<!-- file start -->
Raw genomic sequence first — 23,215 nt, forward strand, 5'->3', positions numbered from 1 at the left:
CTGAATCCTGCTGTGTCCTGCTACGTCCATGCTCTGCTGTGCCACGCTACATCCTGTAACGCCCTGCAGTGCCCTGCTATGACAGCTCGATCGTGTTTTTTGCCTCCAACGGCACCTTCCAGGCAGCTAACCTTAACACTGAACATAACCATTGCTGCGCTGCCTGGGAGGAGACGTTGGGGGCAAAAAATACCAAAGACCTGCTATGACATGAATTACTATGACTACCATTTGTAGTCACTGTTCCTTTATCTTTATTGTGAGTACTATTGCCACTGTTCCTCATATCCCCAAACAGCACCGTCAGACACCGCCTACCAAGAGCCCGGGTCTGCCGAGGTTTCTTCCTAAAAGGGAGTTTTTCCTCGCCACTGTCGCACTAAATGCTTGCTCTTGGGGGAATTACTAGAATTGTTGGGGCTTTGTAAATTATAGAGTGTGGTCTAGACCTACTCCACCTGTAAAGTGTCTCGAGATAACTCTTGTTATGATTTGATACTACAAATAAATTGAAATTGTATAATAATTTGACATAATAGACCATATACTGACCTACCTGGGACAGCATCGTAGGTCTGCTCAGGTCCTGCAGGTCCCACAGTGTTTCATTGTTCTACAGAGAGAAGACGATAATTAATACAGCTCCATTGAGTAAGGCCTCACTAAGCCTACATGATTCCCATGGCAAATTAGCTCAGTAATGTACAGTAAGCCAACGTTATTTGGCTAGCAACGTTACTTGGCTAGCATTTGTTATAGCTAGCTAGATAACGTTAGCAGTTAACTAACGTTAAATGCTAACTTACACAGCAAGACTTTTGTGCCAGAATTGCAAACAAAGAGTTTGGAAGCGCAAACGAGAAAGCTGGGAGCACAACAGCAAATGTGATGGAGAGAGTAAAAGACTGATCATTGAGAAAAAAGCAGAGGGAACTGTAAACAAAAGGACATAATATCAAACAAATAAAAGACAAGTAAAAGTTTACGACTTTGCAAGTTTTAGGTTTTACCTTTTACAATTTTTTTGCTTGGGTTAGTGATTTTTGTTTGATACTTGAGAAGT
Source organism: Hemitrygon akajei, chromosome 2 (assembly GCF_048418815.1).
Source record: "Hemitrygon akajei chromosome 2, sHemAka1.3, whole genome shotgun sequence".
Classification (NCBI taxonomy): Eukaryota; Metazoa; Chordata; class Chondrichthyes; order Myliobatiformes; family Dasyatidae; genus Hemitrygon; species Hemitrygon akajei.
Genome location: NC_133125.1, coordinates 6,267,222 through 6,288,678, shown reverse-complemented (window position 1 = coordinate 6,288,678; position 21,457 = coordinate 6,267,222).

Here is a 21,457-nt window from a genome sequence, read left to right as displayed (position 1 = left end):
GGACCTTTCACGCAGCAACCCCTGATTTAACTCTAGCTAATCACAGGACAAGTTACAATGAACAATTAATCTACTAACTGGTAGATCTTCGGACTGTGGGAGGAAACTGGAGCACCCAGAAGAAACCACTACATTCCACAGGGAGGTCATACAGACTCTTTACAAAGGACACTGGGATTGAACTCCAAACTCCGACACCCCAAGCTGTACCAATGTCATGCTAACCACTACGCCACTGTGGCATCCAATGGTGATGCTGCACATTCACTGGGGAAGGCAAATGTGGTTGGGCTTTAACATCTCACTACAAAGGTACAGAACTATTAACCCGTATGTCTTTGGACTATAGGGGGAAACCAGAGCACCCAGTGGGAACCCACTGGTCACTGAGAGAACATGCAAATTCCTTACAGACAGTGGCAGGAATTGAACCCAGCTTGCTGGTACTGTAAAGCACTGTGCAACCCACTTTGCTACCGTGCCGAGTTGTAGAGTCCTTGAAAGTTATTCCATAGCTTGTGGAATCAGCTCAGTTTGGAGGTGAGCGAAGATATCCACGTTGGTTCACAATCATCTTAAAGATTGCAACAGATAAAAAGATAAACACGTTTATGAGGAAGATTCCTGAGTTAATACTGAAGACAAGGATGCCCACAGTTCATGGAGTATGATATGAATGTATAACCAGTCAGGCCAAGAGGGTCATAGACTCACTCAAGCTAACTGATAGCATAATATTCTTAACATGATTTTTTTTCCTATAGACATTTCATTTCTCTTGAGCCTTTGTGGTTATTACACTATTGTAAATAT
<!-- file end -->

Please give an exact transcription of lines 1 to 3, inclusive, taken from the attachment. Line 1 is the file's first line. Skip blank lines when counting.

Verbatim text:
Raw genomic sequence first — 23,215 nt, forward strand, 5'->3', positions numbered from 1 at the left:
CTGAATCCTGCTGTGTCCTGCTACGTCCATGCTCTGCTGTGCCACGCTACATCCTGTAACGCCCTGCAGTGCCCTGCTATGACAGCTCGATCGTGTTTTTTGCCTCCAACGGCACCTTCCAGGCAGCTAACCTTAACACTGAACATAACCATTGCTGCGCTGCCTGGGAGGAGACGTTGGGGGCAAAAAATACCAAAGACCTGCTATGACATGAATTACTATGACTACCATTTGTAGTCACTGTTCCTTTATCTTTATTGTGAGTACTATTGCCACTGTTCCTCATATCCCCAAACAGCACCGTCAGACACCGCCTACCAAGAGCCCGGGTCTGCCGAGGTTTCTTCCTAAAAGGGAGTTTTTCCTCGCCACTGTCGCACTAAATGCTTGCTCTTGGGGGAATTACTAGAATTGTTGGGGCTTTGTAAATTATAGAGTGTGGTCTAGACCTACTCCACCTGTAAAGTGTCTCGAGATAACTCTTGTTATGATTTGATACTACAAATAAATTGAAATTGTATAATAATTTGACATAATAGACCATATACTGACCTACCTGGGACAGCATCGTAGGTCTGCTCAGGTCCTGCAGGTCCCACAGTGTTTCATTGTTCTACAGAGAGAAGACGATAATTAATACAGCTCCATTGAGTAAGGCCTCACTAAGCCTACATGATTCCCATGGCAAATTAGCTCAGTAATGTACAGTAAGCCAACGTTATTTGGCTAGCAACGTTACTTGGCTAGCATTTGTTATAGCTAGCTAGATAACGTTAGCAGTTAACTAACGTTAAATGCTAACTTACACAGCAAGACTTTTGTGCCAGAATTGCAAACAAAGAGTTTGGAAGCGCAAACGAGAAAGCTGGGAGCACAACAGCAAATGTGATGGAGAGAGTAAAAGACTGATCATTGAGAAAAAAGCAGAGGGAACTGTAAACAAAAGGACATAATATCAAACAAATAAAAGACAAGTAAAAGTTTACGACTTTGCAAGTTTTAGGTTTTACCTTTTACAATTTTTTTGCTTGGGTTAGTGATTTTTGTTTGATACTTGAGAAGT
Source organism: Hemitrygon akajei, chromosome 2 (assembly GCF_048418815.1).